Idaho’s ‘Tax Freedom Day’ arrives Tuesday, nine days ahead of national date

Idahoans will have made enough money to pay off their local, state and federal tax obligations for 2013 on April 9, well ahead of the national date of April 18.

So says the Washington, D.C.-based Tax Foundation, which holds a registered trademark for “Tax Freedom Day,” an annual analysis of average tax burdens.

Louisiana and Mississippi crossed the threshold on March 29, the earliest in the country, says the foundation.

The latest? Connecticut, on May 13.

Friday’s news release from the foundation follows:

Tax Freedom Day® Arrives in Idaho on April 9th

Residents of the Gem State Celebrate Earlier Than National Date of April 18th

Washington, DC, April 5, 2013—Tax Freedom Day, the date on which Americans will have earned enough money to pay this year’s tax obligations at the federal, state, and local levels, will fall on April 9th for residents of Idaho. The nationwide date for all Americans, as announced this week by the Tax Foundation, is Thursday, April 18th.

In the new study, “Tax Freedom Day 2013,” economists Will McBride, Ph.D., Elizabeth Malm, and Kyle Pomerleau, also calculate how long Americans would have to work in order to close the budget deficit. In order to pay for all spending in the current year, the government would need to raise an additional $833 billion in taxes, pushing Tax Freedom Day to May 9.

“This year, Americans will pay $2.764 trillion in federal taxes and $1.459 trillion in state-local taxes out of $14.366 trillion in income, for a 29.4% tax bill,” said McBride. “That means taxpayers will pay more in taxes in 2013 than they will spend on food, clothing, and housing combined.”

Historically, the date for Tax Freedom Day has fluctuated significantly. The latest-ever Tax Freedom Day was May 1, 2000—meaning Americans paid 33.0% of their total income in taxes. A century earlier, in 1900, Americans paid only 5.9% of their income in taxes, meaning Tax Freedom Day came on January 22.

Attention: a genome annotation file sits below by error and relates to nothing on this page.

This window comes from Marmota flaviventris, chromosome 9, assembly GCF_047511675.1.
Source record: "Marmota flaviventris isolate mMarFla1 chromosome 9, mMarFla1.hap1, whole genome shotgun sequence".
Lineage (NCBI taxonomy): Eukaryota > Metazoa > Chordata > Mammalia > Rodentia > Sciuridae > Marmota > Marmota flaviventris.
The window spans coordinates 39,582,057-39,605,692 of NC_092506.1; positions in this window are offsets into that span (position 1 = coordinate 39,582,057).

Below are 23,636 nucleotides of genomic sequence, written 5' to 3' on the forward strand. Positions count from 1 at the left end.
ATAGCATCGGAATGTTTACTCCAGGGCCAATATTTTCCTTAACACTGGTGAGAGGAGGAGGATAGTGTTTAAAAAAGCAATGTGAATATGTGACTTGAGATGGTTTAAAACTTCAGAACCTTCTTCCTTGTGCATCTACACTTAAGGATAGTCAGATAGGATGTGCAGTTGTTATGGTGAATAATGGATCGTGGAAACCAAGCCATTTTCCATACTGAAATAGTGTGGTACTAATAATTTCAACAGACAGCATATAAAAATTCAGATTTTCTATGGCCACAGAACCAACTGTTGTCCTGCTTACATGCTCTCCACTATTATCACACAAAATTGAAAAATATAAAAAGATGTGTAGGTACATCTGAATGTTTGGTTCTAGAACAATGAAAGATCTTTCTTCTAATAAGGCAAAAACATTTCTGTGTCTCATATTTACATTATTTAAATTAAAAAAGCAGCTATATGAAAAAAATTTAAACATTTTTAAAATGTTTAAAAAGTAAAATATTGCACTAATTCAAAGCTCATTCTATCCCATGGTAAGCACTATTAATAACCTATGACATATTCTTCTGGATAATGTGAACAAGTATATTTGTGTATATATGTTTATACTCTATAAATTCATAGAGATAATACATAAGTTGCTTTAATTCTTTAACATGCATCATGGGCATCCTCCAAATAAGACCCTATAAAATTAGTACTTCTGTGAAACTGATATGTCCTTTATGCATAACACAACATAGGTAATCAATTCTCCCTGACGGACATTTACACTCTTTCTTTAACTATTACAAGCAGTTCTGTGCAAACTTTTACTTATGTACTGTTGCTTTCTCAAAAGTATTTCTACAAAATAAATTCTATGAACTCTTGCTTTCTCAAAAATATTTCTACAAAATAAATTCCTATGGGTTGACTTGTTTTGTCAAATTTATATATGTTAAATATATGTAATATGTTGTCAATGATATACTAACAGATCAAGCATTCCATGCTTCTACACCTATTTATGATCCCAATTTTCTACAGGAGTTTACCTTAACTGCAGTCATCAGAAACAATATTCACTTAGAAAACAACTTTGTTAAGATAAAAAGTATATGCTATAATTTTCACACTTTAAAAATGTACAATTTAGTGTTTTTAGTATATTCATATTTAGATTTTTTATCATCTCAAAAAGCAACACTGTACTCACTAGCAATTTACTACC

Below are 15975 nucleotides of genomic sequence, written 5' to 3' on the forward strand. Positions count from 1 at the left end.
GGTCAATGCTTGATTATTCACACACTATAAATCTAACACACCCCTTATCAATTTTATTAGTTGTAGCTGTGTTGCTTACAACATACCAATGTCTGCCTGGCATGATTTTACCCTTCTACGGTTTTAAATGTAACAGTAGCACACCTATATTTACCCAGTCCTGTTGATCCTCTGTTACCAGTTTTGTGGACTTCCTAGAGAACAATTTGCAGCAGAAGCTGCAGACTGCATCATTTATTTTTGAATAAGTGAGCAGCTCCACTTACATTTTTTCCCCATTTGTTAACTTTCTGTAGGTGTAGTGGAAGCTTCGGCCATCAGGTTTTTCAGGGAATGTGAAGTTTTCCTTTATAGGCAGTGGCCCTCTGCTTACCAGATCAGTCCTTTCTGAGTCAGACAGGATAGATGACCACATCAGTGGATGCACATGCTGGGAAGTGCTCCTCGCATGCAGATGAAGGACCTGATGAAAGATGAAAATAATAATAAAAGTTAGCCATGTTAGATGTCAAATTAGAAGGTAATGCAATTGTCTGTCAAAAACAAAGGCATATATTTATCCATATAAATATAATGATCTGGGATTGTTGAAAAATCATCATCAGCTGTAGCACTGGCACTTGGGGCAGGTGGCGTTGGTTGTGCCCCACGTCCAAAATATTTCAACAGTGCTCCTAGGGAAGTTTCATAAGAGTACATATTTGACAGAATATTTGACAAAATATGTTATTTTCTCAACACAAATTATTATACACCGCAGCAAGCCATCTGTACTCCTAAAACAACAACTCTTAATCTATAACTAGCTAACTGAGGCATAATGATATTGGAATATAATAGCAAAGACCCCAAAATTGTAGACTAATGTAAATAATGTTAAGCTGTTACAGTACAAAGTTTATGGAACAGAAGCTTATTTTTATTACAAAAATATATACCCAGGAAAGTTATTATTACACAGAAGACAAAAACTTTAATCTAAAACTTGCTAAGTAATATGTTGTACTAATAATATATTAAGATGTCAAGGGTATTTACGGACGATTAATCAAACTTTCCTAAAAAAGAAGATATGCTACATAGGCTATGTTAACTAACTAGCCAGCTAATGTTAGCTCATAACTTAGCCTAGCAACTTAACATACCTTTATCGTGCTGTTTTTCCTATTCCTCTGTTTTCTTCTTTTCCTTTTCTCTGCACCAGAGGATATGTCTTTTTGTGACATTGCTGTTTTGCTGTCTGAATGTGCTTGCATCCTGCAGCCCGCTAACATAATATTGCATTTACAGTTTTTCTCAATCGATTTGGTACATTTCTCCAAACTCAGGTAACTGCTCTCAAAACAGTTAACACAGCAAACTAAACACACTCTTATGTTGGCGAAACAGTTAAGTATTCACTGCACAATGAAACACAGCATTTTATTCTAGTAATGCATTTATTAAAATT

Five major categories of taxes dominate the tax burden. Individual income taxes – including federal, state and local – require 40 days of work. Payroll taxes take another 25 days of work. Sales and excise taxes, mostly state and local, take 13 days to pay off. Property taxes take 12 days, and corporate income taxes take another 9.

The total tax burden borne by residents of different states varies considerably, not only due to differing state tax policies, but also because of the steep progressivity of the federal tax system. This means higher-income states celebrate Tax Freedom Day later; Connecticut (May 13), New York (May 6), and New Jersey (May 4) residents face a significantly higher total federal tax burden than lower-income states. Residents of Louisiana and Mississippi will bear the lowest average tax burden in 2013, with Tax Freedom Day arriving for them on March 29. Also early are Tennessee (April 2), South Carolina (April 3), and New Mexico (April 3).

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Dan Popkey came to Idaho in 1984 to work as a police reporter. Since 1987, he has covered politics and has reported on 25 sessions of the Legislature. Dan has a bachelor's in political science from Santa Clara University and a master's in journalism from Columbia University. He was a Congressional Fellow of the American Political Science Association and a Journalism Fellow at the University of Michigan. A former page in the U.S. House of Representatives, he graduated Capitol Page High School in 1976. In 2007, he led the Statesman’s coverage of the Sen. Larry Craig sex scandal, which was one of three Pulitzer Prize finalists in breaking news. In 2003, he won the Ted M. Natt First Amendment award from the Pacific Northwest Newspaper Association for coverage of University Place, the University of Idaho’s troubled real estate development in Boise. Dan helped start the community reading project "Big Read." He has two children in college and lives on the Boise Bench with an old gray cat.

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